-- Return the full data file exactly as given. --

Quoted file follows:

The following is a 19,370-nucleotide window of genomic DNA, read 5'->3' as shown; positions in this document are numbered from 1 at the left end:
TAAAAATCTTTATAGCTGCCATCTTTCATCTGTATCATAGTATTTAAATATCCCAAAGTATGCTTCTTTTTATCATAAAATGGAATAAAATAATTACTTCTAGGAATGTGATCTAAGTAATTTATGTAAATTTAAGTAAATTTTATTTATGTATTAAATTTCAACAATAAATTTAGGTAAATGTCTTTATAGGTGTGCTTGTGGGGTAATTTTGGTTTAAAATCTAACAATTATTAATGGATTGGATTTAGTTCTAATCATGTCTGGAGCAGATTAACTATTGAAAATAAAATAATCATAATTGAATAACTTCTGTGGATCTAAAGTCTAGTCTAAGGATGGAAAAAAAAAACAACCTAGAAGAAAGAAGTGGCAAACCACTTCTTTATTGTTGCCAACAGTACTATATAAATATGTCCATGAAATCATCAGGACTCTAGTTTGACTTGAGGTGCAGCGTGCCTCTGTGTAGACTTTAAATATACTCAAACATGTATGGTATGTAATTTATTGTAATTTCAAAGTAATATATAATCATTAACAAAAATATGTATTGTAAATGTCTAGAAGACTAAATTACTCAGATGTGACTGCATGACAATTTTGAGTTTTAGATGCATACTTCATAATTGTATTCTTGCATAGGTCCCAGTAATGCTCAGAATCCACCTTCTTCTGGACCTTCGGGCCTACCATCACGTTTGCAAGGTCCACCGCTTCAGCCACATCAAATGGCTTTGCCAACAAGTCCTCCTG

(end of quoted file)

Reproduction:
The following is a 19,370-nucleotide window of genomic DNA, read 5'->3' as shown; positions in this document are numbered from 1 at the left end:
TAAAAATCTTTATAGCTGCCATCTTTCATCTGTATCATAGTATTTAAATATCCCAAAGTATGCTTCTTTTTATCATAAAATGGAATAAAATAATTACTTCTAGGAATGTGATCTAAGTAATTTATGTAAATTTAAGTAAATTTTATTTATGTATTAAATTTCAACAATAAATTTAGGTAAATGTCTTTATAGGTGTGCTTGTGGGGTAATTTTGGTTTAAAATCTAACAATTATTAATGGATTGGATTTAGTTCTAATCATGTCTGGAGCAGATTAACTATTGAAAATAAAATAATCATAATTGAATAACTTCTGTGGATCTAAAGTCTAGTCTAAGGATGGAAAAAAAAAACAACCTAGAAGAAAGAAGTGGCAAACCACTTCTTTATTGTTGCCAACAGTACTATATAAATATGTCCATGAAATCATCAGGACTCTAGTTTGACTTGAGGTGCAGCGTGCCTCTGTGTAGACTTTAAATATACTCAAACATGTATGGTATGTAATTTATTGTAATTTCAAAGTAATATATAATCATTAACAAAAATATGTATTGTAAATGTCTAGAAGACTAAATTACTCAGATGTGACTGCATGACAATTTTGAGTTTTAGATGCATACTTCATAATTGTATTCTTGCATAGGTCCCAGTAATGCTCAGAATCCACCTTCTTCTGGACCTTCGGGCCTACCATCACGTTTGCAAGGTCCACCGCTTCAGCCACATCAAATGGCTTTGCCAACAAGTCCTCCTG